Movies/TV

Agents of S.H.I.E.L.D. – Let Me Stand Next To Your Fire Review


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“Well, whoever is running the ‘Terrible Ideas Division’ is crushing it.”

After an odd detour that redirected Agents’s focus towards the Watchdogs during the previous episode, the focus seems to be back on point with Let Me Stand Next To Your Fire. The Watchdogs are still in the story, but their presence here is integrated better and thus feels less like a distraction. There are still some rocky elements within this episode that don’t really come across as natural though. Coulson’s decision that Robbie could be an asset almost appears to come out of nowhere. Sure, viewers and fans know that he’s a good guy and the fact that Daisy trusts Robbie carries some weight, but he jumps straight to setting him free. It would seem that a few steps were skipped in favor of expediency there. However, with the exception of Fitz and Radcliffe’s plotline, it appears that the various disparate stories have begun to converge. Furthermore, while AIDA isn’t currently relevant to the central story, the subplot involving her avoids feeling too much like a non sequitur. The end result is an episode that, due to some shaky and rushed character moments, is definitely imperfect, but succeeds in progressing the plot and contextualizing many of the events that, until recently, appeared to be just a scattered array of disassociated elements.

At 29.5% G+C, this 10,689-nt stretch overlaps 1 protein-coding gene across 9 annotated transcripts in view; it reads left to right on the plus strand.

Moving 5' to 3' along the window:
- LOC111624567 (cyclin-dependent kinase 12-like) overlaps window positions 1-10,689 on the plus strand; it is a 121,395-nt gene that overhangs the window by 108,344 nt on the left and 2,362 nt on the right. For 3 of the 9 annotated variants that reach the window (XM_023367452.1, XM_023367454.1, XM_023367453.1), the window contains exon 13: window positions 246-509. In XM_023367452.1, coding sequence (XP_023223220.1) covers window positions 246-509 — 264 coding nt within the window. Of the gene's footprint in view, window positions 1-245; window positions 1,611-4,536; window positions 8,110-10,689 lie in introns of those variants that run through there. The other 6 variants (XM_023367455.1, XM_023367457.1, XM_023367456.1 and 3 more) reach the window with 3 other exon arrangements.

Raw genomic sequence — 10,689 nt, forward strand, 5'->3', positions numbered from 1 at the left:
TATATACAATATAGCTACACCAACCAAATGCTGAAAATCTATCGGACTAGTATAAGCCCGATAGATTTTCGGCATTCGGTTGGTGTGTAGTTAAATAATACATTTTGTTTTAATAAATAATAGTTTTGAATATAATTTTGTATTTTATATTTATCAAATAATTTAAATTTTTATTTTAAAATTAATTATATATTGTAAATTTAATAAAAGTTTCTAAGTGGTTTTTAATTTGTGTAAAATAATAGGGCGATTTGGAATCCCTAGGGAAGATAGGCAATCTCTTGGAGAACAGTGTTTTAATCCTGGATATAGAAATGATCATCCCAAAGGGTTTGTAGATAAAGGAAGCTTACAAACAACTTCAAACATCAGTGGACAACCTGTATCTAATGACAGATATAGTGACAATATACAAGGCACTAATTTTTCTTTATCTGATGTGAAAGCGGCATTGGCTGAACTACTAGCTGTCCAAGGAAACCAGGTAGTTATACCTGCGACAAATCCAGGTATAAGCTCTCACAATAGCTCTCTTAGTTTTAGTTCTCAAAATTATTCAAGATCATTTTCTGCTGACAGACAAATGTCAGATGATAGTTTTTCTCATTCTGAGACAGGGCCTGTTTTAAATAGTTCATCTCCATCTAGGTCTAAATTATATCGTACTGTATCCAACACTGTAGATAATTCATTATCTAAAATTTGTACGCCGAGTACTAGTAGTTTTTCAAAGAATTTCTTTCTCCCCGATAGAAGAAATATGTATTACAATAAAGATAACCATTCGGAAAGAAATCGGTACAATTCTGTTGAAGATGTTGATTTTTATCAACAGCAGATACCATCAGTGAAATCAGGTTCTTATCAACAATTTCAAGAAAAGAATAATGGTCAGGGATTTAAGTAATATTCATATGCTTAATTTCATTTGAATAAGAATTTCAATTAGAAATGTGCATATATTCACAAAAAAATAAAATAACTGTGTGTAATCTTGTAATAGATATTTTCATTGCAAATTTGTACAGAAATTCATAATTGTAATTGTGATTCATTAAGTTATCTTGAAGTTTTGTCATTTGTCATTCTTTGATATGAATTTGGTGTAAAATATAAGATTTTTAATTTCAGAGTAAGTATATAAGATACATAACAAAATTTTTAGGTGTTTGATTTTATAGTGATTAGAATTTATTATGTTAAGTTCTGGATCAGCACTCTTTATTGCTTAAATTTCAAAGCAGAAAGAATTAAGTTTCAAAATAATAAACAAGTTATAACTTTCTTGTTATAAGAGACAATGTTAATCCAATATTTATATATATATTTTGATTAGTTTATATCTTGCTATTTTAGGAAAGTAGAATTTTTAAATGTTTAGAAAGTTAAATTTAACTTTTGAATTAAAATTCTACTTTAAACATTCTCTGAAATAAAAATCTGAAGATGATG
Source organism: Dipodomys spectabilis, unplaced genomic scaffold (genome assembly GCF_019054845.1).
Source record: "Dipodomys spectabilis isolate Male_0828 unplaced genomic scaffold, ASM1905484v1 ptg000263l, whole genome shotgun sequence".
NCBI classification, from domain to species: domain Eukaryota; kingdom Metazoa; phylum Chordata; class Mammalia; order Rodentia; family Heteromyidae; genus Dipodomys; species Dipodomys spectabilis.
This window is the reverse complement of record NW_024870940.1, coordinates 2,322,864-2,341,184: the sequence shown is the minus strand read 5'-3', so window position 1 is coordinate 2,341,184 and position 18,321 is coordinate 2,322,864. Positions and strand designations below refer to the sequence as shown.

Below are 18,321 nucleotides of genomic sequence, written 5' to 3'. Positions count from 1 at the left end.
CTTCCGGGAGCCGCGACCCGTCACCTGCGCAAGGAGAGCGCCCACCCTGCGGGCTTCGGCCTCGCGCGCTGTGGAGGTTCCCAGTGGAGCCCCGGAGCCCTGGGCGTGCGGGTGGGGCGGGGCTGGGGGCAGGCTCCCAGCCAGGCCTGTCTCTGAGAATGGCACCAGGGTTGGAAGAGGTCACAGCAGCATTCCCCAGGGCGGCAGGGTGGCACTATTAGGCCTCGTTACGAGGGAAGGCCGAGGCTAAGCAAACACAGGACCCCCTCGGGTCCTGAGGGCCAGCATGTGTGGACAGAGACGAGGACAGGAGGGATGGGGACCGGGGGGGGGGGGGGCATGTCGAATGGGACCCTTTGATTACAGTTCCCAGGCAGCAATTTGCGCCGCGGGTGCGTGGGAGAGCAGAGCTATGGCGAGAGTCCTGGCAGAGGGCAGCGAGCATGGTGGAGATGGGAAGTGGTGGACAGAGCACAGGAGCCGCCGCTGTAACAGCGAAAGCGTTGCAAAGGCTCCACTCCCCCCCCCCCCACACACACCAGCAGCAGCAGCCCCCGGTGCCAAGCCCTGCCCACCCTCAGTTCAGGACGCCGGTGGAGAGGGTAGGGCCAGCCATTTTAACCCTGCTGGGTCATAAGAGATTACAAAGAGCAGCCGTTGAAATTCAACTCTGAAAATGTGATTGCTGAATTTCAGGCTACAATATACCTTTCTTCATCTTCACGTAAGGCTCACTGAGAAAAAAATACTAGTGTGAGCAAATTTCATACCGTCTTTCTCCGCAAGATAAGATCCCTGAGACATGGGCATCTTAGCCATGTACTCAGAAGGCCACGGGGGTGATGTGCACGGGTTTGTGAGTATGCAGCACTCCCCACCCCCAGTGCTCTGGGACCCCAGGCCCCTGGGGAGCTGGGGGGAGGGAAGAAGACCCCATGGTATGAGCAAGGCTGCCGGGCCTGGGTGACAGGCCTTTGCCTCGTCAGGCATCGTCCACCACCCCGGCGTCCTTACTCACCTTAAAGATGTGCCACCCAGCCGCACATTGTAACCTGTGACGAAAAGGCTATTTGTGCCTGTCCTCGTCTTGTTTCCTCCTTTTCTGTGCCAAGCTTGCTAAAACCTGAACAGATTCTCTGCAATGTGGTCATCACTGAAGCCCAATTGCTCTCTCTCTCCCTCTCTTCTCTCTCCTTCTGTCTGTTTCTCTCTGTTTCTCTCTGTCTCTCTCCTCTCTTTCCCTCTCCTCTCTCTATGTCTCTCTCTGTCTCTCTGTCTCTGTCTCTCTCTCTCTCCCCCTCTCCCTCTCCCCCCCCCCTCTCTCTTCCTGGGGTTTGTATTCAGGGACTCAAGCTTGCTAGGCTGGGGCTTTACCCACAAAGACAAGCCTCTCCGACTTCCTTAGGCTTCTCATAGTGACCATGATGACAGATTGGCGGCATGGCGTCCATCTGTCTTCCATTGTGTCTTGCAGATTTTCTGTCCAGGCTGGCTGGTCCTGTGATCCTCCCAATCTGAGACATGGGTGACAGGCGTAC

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Let Me Stand Next To Your Fire begins with Daisy enlisting Jemma’s aid in finding out how the Watchdogs are tracking Inhumans and in the standard removal of ballistics from flesh. The scenes in which Daisy and Jemma interact work more than they don’t, but there is a sense that the interplay between them being sped up for the sake of time. Jemma’s tendency towards obstinance has proven to be occasionally annoying in the past, but it works effectively at contrasting Daisy’s newly formed martyr complex. Their investigation doesn’t lead to any massively shocking reveals, though it did answer a question that I had had about a particular character from season 3. The biggest question I have, at this point, regarding the Watchdogs themselves is how exactly do they connect to the supernatural plot. As an antagonistic force, they haven’t really established a proper presence, instead relying on faceless goons to ironically serve as the faces of the organization. Felix Blake has potential as an enemy, but he hasn’t been seen since last season. At this point, we haven’t actually witnessed any connection between the Watchdogs and the supernatural happenings of this season; we’ve only been told about it. It’s starting to look like a classic dismissal of the “show, don’t tell” rule, and the Watchdogs’ role, despite feeling more natural in this episode, still feels like a large question mark hanging over the narrative.